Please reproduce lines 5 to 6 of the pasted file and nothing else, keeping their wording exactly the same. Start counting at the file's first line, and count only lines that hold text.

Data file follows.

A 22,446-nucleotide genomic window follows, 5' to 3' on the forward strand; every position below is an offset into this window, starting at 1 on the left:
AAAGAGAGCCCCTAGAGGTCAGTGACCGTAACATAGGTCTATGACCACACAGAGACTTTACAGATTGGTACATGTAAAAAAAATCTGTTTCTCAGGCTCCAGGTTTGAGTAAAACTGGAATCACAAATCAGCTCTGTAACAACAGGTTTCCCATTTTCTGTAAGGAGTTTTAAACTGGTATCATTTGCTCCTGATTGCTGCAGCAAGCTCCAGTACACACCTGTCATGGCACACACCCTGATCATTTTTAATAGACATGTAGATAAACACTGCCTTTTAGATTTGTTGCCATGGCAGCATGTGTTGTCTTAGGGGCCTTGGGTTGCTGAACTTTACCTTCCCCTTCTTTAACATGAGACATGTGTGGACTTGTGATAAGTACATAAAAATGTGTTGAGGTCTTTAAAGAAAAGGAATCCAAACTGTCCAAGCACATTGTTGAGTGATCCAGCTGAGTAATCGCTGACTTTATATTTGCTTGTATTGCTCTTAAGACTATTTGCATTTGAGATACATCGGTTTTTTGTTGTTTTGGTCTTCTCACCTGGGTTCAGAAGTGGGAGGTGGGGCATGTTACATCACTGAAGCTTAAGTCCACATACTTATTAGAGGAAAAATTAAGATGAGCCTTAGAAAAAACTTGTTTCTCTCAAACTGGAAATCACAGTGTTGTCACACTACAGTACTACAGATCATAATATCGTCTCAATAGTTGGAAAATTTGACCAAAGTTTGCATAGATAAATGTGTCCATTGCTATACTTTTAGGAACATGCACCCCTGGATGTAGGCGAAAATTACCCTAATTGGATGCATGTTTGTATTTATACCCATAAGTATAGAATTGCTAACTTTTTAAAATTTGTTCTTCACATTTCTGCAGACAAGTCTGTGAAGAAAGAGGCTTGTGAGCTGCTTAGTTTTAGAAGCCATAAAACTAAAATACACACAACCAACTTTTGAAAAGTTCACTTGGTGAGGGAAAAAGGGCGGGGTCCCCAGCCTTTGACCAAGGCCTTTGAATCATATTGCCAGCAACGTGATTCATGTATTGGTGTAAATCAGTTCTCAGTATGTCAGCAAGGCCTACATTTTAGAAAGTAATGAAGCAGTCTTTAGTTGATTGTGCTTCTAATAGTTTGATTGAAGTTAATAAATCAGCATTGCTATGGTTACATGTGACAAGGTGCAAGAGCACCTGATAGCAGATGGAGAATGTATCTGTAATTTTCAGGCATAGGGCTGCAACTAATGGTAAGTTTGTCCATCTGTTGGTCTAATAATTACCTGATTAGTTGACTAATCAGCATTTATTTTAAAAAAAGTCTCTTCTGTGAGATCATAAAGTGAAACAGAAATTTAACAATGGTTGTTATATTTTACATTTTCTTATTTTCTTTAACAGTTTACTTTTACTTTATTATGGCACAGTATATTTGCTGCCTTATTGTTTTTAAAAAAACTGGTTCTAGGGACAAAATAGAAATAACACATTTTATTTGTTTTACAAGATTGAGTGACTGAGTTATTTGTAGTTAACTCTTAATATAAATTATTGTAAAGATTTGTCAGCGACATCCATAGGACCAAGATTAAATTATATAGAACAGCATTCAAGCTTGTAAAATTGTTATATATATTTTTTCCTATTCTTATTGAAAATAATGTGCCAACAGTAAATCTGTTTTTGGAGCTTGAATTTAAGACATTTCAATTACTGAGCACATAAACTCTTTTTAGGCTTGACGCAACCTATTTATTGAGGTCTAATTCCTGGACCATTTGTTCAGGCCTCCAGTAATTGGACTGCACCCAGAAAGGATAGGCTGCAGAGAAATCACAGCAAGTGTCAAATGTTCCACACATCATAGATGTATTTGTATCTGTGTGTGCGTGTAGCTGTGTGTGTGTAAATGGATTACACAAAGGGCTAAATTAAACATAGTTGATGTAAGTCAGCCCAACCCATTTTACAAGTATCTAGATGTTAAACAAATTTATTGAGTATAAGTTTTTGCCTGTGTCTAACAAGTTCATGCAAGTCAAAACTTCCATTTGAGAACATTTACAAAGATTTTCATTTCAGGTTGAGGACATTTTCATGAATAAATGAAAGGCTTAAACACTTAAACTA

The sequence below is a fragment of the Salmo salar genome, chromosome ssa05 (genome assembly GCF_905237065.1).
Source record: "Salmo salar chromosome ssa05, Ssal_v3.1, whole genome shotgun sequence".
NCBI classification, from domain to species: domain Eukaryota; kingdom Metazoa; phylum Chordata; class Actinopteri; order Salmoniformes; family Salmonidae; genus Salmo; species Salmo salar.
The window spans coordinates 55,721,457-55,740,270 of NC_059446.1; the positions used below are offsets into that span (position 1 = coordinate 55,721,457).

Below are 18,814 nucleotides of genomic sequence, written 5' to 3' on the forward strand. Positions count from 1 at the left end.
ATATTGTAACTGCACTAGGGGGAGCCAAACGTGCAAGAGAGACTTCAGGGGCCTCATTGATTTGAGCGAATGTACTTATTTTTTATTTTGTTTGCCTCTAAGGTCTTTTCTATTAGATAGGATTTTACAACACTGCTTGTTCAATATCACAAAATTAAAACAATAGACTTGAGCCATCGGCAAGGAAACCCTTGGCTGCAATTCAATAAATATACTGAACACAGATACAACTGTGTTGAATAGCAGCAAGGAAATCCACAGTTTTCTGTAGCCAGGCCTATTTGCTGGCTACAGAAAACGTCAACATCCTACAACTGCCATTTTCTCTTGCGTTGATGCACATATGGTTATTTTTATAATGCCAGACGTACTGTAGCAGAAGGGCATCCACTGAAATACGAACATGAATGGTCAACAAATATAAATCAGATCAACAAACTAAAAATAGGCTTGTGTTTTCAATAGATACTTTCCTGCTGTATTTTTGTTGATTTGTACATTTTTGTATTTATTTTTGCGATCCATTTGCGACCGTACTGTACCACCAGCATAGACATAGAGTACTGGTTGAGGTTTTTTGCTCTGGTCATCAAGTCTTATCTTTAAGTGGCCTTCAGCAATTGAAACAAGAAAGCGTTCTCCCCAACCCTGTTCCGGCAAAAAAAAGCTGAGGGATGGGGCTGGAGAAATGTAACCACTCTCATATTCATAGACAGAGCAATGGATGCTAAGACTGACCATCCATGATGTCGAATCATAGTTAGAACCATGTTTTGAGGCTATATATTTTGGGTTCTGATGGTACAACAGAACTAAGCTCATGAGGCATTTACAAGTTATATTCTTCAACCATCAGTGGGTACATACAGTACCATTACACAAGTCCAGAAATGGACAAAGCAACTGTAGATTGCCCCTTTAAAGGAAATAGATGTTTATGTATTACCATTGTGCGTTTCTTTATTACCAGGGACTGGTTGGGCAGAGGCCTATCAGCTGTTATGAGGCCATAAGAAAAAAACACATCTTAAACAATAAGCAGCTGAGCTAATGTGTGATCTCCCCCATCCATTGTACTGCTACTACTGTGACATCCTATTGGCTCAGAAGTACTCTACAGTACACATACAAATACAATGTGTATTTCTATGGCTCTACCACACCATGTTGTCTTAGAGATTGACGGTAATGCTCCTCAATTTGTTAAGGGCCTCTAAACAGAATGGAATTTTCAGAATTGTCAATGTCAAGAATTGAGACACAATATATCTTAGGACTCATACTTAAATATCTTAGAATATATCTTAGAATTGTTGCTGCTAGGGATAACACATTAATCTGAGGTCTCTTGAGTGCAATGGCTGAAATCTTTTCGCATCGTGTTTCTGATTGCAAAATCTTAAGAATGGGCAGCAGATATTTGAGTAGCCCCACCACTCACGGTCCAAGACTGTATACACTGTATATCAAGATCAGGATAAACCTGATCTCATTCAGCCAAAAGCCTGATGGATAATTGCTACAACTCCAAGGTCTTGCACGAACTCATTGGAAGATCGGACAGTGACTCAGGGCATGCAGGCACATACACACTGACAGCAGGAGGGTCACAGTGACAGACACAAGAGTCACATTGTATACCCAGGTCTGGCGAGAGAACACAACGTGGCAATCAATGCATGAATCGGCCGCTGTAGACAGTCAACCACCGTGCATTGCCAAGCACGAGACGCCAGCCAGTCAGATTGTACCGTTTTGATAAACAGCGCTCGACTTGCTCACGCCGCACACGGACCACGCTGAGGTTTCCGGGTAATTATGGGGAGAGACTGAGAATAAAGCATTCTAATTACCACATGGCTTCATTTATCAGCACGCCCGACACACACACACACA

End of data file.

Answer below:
NCBI classification, from domain to species: domain Eukaryota; kingdom Metazoa; phylum Chordata; class Actinopteri; order Salmoniformes; family Salmonidae; genus Salmo; species Salmo salar.
The window spans coordinates 55,721,457-55,740,270 of NC_059446.1; the positions used below are offsets into that span (position 1 = coordinate 55,721,457).